Appellants argument misinterpret case law on this point. Cases in which a debtor has been found to have assumed only the beneficial parts of an executory contract involve attempts to continue exercising a beneficial provision of a contract, such as a leasehold, while rejecting the remainder of the contract. See, e.g., In re Holland Enterprises, Inc., 25 B.R. 301, 303 (E.D.N.C. 1982). The rule against a debtor's partial rejection of executory contracts has also been used to prevent a creditor from enforcing non-competition clauses of franchise contracts rejected by debtors. See, e.g., In re Rovine Corp., 6 B.R. 661, 666 (Bankr.W.D. Tenn. 1980) (cited with approval in In re Pacific Exp., Inc., 780 F.2d at 1488)). In the present case, the debtor seeks continued enforcement of no provisions of the MSA or HMA contracts. Those contracts are unenforceable as a matter of state law.
The bankruptcy court correctly disallowed appellants' claims under 11 U.S.C. § 502(b) (1).2
The bankruptcy court was correct in disallowing appellants' claims because their rights to payment were unenforceable due to the non-occurrence of the respective conditions precedent. Appellants' are not entitled to payment as general unsecured creditors.
The judgment of the district court is AFFIRMED.
This disposition is not appropriate for publication and may not be cited to or by the courts of this circuit except as provided by 9th Cir.R. 36-3
The deferral of $800,000 of MSA's fee was required by the terms of a loan agreement between the limited partners and Westside Federal Savings and Loan. Net spendable income was defined by the loan agreement as:
all cash receipts received by Borrower from operations, including without limitation income received from concessionaires, and interest receipts, increased by Net Syndication Proceeds and reduced by (a) Operating Expenses, (b) Capital Expenditures, (c) Operating Reserve, (d) Debt Service Reserve, and (e) amounts paid against the Limited Partners' Preferred Return (as defined in the Limited Partnership Agreement). (Emphasis in Original.)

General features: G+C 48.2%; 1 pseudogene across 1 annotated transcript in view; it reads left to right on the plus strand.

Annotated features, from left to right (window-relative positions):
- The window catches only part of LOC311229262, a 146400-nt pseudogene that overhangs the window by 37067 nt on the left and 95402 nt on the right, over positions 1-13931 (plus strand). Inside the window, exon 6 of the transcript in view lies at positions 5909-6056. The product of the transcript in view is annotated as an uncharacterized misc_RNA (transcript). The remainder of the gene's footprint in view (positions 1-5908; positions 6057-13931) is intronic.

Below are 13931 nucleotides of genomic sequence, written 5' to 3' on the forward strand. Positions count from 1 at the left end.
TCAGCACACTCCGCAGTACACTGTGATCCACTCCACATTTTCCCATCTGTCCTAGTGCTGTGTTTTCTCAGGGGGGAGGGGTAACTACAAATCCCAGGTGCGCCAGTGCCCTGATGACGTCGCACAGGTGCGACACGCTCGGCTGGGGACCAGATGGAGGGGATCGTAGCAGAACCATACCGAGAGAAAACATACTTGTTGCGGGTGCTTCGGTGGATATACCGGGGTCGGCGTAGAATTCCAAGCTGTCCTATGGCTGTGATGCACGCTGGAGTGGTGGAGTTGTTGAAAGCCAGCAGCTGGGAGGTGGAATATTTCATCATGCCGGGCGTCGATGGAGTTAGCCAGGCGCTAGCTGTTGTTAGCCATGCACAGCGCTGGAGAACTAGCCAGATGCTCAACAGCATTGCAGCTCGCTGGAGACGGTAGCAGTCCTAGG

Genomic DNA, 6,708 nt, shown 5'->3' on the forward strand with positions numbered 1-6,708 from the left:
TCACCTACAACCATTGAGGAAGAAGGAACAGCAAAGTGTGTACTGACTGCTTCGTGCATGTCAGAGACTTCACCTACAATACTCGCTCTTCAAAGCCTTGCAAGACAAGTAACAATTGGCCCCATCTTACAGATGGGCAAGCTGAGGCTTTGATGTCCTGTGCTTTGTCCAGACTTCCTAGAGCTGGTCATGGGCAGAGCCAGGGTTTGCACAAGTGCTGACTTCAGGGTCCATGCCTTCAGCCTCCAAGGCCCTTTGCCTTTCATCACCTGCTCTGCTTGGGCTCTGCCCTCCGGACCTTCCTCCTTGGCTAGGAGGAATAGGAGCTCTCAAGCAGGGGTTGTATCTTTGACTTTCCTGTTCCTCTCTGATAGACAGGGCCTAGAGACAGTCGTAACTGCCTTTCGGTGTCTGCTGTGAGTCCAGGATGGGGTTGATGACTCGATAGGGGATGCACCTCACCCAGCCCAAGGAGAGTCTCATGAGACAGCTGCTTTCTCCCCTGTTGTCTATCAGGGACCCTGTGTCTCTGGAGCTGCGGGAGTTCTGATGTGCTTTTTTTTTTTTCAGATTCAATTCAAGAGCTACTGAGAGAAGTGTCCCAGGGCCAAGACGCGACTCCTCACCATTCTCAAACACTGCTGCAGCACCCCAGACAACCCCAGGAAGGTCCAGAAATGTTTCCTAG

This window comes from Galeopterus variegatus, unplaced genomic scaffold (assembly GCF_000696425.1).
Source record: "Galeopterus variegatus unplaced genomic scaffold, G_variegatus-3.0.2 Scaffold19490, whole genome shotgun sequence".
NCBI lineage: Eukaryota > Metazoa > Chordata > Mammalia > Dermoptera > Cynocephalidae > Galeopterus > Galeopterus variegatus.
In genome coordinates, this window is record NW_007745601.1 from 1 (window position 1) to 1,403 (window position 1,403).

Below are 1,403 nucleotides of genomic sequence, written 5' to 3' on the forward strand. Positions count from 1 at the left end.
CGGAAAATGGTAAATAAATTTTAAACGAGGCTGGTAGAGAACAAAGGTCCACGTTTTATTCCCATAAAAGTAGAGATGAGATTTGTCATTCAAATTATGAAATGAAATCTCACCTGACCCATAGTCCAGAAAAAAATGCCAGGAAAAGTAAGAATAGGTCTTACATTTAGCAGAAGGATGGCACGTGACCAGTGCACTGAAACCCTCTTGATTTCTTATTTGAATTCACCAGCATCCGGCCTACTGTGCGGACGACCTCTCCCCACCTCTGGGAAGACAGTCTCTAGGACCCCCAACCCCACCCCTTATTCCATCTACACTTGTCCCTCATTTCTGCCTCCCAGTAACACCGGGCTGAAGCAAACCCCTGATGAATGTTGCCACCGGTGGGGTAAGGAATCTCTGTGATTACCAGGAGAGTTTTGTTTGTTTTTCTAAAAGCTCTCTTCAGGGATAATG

Even if the contracts are enforceable, appellants' contention that their rejected executory contract claims must be allowed as Class 17 claims by unsecured creditors is without merit. Those claims would still be subject to subordination to the preferred return of the limited partners under the terms of the limited partnership agreement. This agreement was not rejected by the limited partners. " [C]lassification of claims 'is simply a method of recognizing difference in rights of creditors which calls for differences in treatment." Matter of Sterling Homex Corp., 579 F.2d 206, 211 (9th Cir. 1978) (quoting Scherk v. Newton, 152 F.2d 747, 750 (10th Cir. 1945). The fact that a claim is classified in a certain way does not create a right to payment when the claim is subject to a valid subordination agreement. "A subordination agreement is enforceable in a case under this title to the same extent that such agreement is enforceable under applicable nonbankruptcy law." 11 U.S.C. § 510(a)
"Bankruptcy courts are empowered to subordinate claims where subordination will promote a just and equitable distribution of the bankrupt estate." In re Westgate California Corp., 642 F.2d 1174, 1177 (9th Cir. 1981). Subordination's fundamental purpose "is to undo or to offset any inequity in the claim position of a creditor that will produce injustice or unfairness to other creditors in terms of the bankruptcy results. Id. at 1177 (quoting In re Kansas City Journal-Post Co., 144 F.2d 791, 800 (8th Cir. 1944)). Appellants' contention that they are entitled to payment on their claims as general unsecured creditors under the terms of the Plan would actually cause injustice and an inequitable distribution of TDH's assets because it would put appellants in a better position than they would enjoy had bankruptcy not occurred.